a sci-fi film about genetic manipulation, Cannes Best Actress Award

A preview film on genetic manipulation, “Little Joe” earned British actress Emily Beecham the Best Actress Award in Cannes.

Noticed in Cannes in the section Un certain regard in 2014 with Crazy Love, freely adapted from the suicidal life of the romantic poet Heinrich von Kleist, Austrian director Jessica Hausner move to a radically different register, with Little Joe, a science fiction film about genetic manipulation that comes out Wednesday, November 13. In competition at the last Cannes Film Festival, the film was awarded the Best Actress Award to British actress Emily Beecham.

A single mother living with her teenage son, Alice (Emily Beeccham) is a brilliant phyto-geneticist working in a laboratory that works to create new plants. She is developing a flower whose fragrance is supposed to make people happy. Baptized Little Joe in thinking of his son, the powers of this new plant might not be as innocent as they seem.

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Bac Films

From the first beautiful plan on the battery culture of this very graphic red floral plant, Jessica Hausner establishes a pictorial code that will never leave the film. Based on millimeter-scale frames, smooth tracking shots and very tight pastel colors, the image is not aesthetic. His voluntary coldness consistent with his subject around science, is a real staging choice.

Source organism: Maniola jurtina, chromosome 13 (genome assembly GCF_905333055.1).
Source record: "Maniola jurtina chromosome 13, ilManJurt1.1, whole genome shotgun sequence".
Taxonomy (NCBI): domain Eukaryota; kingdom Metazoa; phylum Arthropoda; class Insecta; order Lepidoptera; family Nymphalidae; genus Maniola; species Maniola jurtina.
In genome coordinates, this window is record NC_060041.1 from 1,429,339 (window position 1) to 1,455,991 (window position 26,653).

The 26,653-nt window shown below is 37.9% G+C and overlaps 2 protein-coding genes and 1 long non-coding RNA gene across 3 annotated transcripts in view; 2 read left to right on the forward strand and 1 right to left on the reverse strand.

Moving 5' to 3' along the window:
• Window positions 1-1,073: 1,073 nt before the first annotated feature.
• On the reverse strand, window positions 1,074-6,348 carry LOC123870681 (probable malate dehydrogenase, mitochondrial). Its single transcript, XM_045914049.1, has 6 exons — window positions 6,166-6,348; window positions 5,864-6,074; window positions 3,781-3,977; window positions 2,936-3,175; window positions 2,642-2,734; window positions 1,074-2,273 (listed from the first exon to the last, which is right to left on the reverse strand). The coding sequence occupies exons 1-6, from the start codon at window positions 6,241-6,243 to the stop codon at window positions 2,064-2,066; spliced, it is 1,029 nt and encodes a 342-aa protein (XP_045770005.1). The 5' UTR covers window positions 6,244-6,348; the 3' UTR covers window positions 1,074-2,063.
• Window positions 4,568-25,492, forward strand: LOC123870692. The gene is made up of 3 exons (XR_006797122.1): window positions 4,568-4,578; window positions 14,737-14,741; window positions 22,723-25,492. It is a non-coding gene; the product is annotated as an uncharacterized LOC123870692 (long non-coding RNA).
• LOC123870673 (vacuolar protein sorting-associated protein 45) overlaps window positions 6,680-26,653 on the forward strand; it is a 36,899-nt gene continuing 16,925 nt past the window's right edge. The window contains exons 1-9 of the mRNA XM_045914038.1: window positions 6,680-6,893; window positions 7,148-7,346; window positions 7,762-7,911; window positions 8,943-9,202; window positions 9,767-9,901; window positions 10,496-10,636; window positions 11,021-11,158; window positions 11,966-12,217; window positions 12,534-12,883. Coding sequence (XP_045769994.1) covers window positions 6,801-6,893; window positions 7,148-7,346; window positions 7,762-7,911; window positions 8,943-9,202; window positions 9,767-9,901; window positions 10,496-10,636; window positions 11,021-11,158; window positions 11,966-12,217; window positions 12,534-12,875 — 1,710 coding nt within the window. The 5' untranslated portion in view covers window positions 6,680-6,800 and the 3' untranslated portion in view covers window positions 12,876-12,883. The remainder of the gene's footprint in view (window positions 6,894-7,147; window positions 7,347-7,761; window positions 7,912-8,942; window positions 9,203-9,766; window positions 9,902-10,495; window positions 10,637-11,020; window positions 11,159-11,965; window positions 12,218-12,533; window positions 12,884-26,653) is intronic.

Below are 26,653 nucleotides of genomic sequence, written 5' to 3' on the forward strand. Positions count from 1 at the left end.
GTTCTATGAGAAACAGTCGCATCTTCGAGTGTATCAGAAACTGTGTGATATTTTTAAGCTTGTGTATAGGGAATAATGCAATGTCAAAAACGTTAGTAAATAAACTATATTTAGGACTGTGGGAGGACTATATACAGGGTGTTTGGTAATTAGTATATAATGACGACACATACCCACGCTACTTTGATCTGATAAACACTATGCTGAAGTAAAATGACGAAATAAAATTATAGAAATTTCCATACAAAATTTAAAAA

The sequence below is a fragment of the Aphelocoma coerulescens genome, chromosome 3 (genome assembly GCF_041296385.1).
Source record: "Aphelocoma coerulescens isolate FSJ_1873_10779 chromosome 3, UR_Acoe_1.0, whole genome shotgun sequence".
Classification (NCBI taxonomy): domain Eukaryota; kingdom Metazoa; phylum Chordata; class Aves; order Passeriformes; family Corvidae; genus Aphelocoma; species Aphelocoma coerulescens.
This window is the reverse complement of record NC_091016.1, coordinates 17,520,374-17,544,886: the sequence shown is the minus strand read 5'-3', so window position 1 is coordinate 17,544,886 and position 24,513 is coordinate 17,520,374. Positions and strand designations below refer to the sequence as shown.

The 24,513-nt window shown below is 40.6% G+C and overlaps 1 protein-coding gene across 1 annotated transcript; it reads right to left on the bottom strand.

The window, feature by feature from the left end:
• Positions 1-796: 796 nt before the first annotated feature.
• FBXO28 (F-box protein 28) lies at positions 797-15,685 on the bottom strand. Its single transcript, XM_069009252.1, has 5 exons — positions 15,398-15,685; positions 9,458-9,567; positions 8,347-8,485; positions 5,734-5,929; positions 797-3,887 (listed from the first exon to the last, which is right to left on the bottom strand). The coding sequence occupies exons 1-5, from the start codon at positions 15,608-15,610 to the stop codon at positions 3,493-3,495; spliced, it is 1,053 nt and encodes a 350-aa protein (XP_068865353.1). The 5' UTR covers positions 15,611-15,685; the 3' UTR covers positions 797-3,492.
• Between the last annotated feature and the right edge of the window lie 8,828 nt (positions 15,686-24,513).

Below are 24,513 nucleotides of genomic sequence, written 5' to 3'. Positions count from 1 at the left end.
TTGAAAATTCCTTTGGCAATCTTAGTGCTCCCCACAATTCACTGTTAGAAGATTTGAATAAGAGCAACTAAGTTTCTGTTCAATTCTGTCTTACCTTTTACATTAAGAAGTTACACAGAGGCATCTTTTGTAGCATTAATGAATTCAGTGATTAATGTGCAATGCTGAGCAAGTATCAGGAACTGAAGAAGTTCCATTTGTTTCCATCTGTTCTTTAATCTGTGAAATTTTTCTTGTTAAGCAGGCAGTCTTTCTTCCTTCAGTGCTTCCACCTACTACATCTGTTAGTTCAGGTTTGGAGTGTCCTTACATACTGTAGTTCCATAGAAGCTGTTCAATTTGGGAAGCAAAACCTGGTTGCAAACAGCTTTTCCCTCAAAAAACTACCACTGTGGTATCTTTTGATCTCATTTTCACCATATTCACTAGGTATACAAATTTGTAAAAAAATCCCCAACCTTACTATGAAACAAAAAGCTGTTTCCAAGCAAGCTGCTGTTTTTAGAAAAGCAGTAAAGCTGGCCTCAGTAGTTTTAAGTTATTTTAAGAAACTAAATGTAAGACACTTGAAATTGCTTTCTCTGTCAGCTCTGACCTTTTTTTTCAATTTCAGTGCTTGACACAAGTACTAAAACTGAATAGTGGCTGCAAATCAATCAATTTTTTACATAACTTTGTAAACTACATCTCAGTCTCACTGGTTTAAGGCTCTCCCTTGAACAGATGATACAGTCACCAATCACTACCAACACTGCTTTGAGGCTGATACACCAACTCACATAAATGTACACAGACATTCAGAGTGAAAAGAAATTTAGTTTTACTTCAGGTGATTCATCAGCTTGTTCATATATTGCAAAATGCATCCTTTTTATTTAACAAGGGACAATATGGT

Located mostly in a laboratory, the film explores topics that have tested the effects of Little Joe the results about their behavior. If they are indeed appeased, if not happy after being put in contact with him, they seem to lose their personality and all the roughness that made their identity. In this Little Joe remember The Invasion of the Desecrators of Burials, a science-fiction classic signed Don Siegel of 1956, where extraterrestrial plants become the exact avatars of people they have previously “fallen asleep”.

British actor Ben Whishaw in Little Joe by Austrian director Jessica Hausner (Copyright The Coproduction Office)

Without ever really taking himself seriously, showing a beautiful visual invention, and inhabited by experimental music while referring to Japanese Kabuki, Little Joe releases an anxiogenic climate respectful of the paranoid vein of science fiction.

The poster of Jessica Hausner's
The poster of “Little Joe” by Jessica Hausner. (Bac Movies)

Kind : Science Fiction
Director : Jessica Hausner
cast : Emily Beecham, Ben Whishaw, Kerry Fox

Country : Austria / Germany / Great Britain
duration : 1h45
Exit : November 13, 2019
Distributor : Bac Films

Alice, a single mother, is an experienced plant breeder who works for a company specializing in the development of new plant species. She designed a very particular flower, vermilion red, remarkable for its beauty as for its therapeutic interest. Indeed, if you keep it at the right temperature, if you feed it properly and if you talk to it regularly, the plant makes its owner happy. Alice will break her company's bylaws by offering one of these flowers to her teenage son, Joe. Together, they will call her “Little Joe”. But, as the plant grows, Alice is seized with doubts about its creation: perhaps this plant is finally not as harmless as its little name suggests.


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